Soia Mentschikoff (1915–1984) reformed how the United States does business and led the way for later generations of women in law.
Twenty-nine years after his death, the work of Faber Birren, EX’23, still colors the world around us.
From his first trip north as the youngest hand on a two-masted schooner, anthropologist Ernest “Tiger” Burch Jr., AM’63, PhD’66, was driven to learn about the Arctic and its peoples.
The impact of geochemist Clair C. Patterson, PhD’51, who determined the age of the earth and fought lead pollution.
Researcher Maud Slye’s (EX 1899) contentious career helped open the field of cancer genetics.
Earl Shorris, EX’54, established a free humanities course to help impoverished adults escape the “surround of force” that restricts their lives.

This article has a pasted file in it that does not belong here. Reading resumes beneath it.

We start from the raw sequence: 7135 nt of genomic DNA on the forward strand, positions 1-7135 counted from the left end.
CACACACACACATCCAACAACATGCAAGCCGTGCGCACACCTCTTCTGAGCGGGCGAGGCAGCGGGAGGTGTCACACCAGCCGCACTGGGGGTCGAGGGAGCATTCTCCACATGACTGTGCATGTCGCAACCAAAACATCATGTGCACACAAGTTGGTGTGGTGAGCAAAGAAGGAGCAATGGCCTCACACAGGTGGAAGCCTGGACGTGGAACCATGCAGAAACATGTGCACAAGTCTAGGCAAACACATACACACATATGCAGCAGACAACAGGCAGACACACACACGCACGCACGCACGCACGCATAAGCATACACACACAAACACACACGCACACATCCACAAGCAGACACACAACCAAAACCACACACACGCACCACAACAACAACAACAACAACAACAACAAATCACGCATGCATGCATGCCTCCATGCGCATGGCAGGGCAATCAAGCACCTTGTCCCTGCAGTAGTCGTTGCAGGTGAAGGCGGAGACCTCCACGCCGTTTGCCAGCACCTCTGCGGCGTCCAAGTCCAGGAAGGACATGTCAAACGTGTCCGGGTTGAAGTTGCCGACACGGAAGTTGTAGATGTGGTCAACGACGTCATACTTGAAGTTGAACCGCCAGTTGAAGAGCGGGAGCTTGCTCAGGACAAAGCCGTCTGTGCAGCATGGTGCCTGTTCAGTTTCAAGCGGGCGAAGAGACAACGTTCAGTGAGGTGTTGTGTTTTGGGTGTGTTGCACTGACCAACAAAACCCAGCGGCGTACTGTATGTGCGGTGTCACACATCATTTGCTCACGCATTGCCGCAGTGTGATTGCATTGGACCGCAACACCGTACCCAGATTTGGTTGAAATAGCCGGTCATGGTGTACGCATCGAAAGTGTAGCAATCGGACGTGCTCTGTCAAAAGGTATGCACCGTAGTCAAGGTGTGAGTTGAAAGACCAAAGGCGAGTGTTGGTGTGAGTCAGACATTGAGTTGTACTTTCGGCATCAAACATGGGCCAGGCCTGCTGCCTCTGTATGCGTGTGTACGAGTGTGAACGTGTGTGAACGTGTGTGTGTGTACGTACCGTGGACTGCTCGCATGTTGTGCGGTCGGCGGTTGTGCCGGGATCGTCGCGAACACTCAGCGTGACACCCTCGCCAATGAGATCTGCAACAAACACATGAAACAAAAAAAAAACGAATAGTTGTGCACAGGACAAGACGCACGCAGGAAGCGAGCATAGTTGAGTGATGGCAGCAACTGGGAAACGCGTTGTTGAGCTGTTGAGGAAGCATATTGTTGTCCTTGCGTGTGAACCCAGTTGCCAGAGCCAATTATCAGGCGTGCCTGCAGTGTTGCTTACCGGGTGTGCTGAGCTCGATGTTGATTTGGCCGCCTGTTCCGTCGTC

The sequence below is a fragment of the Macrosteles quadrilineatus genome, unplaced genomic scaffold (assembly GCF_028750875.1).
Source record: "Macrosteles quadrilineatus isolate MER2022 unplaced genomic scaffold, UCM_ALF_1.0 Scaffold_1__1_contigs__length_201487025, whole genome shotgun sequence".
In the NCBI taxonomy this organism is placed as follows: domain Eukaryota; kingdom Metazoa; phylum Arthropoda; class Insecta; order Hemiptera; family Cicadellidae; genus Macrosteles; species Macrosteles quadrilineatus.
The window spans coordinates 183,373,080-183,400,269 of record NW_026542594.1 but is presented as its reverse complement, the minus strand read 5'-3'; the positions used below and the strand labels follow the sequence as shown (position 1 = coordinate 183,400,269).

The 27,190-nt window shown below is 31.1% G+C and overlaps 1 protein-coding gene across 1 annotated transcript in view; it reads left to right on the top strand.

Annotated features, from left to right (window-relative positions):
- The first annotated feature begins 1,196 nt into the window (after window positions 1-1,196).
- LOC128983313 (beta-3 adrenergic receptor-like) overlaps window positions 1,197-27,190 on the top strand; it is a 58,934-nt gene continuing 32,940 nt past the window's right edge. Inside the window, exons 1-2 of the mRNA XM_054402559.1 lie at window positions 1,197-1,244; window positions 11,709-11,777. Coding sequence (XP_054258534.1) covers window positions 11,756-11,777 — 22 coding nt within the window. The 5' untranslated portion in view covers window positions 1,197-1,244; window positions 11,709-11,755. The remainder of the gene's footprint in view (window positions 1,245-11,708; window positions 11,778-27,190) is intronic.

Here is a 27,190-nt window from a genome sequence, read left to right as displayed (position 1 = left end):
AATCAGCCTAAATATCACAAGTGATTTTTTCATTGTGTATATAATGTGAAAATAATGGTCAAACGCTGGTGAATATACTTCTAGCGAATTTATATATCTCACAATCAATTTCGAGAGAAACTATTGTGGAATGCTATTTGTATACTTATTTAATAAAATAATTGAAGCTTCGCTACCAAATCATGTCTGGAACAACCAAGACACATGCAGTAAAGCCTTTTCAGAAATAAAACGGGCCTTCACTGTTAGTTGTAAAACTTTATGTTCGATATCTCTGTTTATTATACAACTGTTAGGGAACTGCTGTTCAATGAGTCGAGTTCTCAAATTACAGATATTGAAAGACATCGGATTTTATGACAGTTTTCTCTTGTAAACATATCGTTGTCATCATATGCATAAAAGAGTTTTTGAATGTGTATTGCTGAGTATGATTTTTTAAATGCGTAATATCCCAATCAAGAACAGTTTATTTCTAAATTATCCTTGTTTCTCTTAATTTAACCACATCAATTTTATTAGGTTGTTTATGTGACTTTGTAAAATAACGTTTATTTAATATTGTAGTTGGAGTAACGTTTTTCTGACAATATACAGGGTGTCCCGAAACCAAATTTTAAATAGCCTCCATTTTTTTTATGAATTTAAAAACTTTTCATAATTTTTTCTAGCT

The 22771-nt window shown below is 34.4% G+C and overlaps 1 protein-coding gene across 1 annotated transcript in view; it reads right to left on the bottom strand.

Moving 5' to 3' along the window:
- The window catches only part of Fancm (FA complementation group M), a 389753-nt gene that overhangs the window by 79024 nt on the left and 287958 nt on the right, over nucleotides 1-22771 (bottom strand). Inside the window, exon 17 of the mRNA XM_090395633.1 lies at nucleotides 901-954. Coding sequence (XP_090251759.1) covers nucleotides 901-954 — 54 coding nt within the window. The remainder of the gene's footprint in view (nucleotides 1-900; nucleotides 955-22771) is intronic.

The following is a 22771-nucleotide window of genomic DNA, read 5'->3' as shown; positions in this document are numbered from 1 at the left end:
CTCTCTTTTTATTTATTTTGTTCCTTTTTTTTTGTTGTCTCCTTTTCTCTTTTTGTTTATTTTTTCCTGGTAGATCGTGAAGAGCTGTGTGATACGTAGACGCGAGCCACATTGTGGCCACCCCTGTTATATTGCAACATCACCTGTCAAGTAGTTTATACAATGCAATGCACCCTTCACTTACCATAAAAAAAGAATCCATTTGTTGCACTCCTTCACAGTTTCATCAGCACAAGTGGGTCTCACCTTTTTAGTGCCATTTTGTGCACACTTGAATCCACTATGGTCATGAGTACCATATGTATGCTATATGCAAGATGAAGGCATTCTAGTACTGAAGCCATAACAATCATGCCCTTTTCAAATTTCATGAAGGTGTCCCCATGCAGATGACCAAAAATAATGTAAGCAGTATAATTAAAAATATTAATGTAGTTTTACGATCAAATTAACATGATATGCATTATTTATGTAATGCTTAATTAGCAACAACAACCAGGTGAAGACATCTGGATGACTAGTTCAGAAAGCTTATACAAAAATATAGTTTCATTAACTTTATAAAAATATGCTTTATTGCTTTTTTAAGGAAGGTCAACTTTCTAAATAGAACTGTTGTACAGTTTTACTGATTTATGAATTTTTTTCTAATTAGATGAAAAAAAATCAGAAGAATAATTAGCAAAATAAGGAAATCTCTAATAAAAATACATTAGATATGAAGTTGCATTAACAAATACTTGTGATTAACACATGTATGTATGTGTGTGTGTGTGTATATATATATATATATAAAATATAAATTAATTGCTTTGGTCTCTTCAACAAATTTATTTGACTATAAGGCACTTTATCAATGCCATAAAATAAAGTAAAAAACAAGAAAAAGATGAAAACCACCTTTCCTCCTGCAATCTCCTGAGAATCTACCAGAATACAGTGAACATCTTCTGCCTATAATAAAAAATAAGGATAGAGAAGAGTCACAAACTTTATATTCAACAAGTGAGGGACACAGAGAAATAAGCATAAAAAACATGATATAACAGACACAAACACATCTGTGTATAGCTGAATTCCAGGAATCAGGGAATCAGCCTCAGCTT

Charles K. McNeil, PhB’25, was the point man in a sports gambling revolution.
Jewel C. Stradford Lafontant broke many barriers as a lawyer and public servant.
Benjamin Elijah Mays, AM’25, PhD’35, was the conscience of the civil rights movement.
Patsy Mink, JD’51, was a tenacious and determined politician.
Jessie Taft, PhB 1905, PhD 1913, was a matriarch of modern social work.